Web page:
Barriers to the Extension of Social Protection: Evidence from Asia
Edited by: Naila Kabeer and Sarah Cook
Volume 41Number 4
Social protection is once again high on the international policy agenda as the multiple crises of the past three years have devastated the livelihoods of millions already living in or close to poverty, and increased vulnerability and uncertainty for millions more.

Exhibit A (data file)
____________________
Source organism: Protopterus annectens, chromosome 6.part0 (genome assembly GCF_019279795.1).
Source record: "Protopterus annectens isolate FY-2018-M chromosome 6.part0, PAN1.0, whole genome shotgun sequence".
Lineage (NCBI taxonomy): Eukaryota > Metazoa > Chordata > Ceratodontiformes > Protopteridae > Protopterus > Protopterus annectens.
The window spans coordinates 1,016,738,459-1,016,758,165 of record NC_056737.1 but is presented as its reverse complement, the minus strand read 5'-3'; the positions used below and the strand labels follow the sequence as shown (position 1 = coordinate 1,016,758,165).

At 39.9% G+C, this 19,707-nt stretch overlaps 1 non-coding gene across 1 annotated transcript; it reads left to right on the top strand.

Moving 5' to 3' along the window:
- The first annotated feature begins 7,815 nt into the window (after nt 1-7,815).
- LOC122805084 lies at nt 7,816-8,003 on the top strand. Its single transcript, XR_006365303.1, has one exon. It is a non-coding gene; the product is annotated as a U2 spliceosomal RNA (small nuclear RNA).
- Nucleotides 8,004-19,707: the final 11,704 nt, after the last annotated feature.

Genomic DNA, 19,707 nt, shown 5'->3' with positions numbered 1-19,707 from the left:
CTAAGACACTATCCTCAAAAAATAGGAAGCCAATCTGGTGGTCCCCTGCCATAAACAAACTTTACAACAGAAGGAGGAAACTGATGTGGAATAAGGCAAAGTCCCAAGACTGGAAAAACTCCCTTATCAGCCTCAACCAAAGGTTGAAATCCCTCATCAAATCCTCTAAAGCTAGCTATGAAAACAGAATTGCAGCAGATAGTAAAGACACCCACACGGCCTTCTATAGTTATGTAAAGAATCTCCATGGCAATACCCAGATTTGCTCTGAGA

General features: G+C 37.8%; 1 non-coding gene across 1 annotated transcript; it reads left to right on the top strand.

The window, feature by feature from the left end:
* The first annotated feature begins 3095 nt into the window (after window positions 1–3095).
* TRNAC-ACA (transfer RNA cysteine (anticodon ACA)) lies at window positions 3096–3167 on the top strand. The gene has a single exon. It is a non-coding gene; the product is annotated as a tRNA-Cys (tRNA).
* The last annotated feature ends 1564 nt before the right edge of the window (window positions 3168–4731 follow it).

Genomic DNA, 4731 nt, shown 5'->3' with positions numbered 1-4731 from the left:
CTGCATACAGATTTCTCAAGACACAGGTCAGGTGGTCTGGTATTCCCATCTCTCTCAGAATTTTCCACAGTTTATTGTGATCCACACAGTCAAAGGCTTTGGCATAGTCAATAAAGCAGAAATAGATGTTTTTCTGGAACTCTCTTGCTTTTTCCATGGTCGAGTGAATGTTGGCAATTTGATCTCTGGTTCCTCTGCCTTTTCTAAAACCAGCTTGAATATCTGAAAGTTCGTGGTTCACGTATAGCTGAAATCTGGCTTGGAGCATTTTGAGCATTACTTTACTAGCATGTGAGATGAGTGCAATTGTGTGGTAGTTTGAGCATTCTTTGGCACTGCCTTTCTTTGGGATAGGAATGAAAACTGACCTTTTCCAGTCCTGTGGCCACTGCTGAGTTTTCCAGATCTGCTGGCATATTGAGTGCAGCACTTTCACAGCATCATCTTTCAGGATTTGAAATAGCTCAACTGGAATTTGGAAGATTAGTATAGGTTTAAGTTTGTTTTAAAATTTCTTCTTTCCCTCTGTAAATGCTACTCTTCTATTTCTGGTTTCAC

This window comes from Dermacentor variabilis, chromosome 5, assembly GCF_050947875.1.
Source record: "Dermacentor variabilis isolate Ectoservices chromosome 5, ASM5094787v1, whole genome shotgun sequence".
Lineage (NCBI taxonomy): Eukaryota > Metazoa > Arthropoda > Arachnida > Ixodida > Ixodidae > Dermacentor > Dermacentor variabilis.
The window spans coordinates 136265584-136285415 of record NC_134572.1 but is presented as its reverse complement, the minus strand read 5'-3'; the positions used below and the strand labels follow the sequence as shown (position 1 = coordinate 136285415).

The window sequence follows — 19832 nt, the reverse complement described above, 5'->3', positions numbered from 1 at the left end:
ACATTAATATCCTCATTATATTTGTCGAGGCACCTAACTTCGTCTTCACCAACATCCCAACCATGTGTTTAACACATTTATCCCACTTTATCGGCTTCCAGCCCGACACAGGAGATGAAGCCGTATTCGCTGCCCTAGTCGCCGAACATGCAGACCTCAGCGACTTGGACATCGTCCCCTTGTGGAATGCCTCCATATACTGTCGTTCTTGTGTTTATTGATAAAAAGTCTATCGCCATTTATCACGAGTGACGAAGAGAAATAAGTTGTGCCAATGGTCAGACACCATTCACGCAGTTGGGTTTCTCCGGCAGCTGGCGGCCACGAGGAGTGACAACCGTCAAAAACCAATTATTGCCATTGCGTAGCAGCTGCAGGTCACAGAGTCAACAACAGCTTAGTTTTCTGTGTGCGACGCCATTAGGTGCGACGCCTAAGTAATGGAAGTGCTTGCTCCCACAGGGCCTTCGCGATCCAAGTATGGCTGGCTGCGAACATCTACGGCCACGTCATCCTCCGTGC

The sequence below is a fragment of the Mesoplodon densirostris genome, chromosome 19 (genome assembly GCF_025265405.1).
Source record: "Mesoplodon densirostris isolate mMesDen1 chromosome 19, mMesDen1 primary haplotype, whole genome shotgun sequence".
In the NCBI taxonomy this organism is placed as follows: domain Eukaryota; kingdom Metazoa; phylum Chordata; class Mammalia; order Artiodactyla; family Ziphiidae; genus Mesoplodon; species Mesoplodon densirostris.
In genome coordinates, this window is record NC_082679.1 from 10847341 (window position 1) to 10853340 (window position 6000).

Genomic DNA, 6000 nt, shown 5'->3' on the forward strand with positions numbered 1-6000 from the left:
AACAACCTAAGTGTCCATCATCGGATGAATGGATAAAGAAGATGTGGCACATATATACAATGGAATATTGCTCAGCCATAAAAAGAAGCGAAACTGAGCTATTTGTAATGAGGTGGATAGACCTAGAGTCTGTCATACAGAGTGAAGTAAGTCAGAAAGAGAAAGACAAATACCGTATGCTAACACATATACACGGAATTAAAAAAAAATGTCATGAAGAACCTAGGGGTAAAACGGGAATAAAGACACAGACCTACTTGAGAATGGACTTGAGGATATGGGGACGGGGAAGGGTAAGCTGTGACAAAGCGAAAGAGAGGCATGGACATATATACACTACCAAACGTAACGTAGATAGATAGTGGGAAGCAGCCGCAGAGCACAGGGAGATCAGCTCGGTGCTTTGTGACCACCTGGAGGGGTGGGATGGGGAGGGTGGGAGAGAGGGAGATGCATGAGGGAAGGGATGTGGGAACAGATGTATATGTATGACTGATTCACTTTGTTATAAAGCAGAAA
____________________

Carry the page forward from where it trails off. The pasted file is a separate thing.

The Social Protection in Asia (SPA) programme, under which the contributions to this IDS Bulletin have been produced, arose in similar circumstances, following the Asia financial crisis of the late 1990s. This issue feeds into current debates about the design of appropriate social protection schemes that effectively meet identified needs. It builds on earlier research that focused on the dynamics of poverty and social exclusion within the region, identifying the major problems facing groups most likely to rely on informal safety nets. The articles offer lessons for making social protection strategies more systematic and inclusive; collectively they provide insights into a number of general themes that are important for the wider social protection agenda. Some point to the ways in which social protection programmes can have wider developmental impacts that offset some of the resources used to finance them (such as investments in human capital leading to a more healthy, skilled and productive workforce). What various findings from a range of studies suggest is that far from promoting the dependency of the poor on welfare handouts, well-designed social protection interventions can provide the opportunity ladders that they need to climb their way out of poverty, to participate in social and political life, and to contribute to wider processes of development and inclusive economic growth.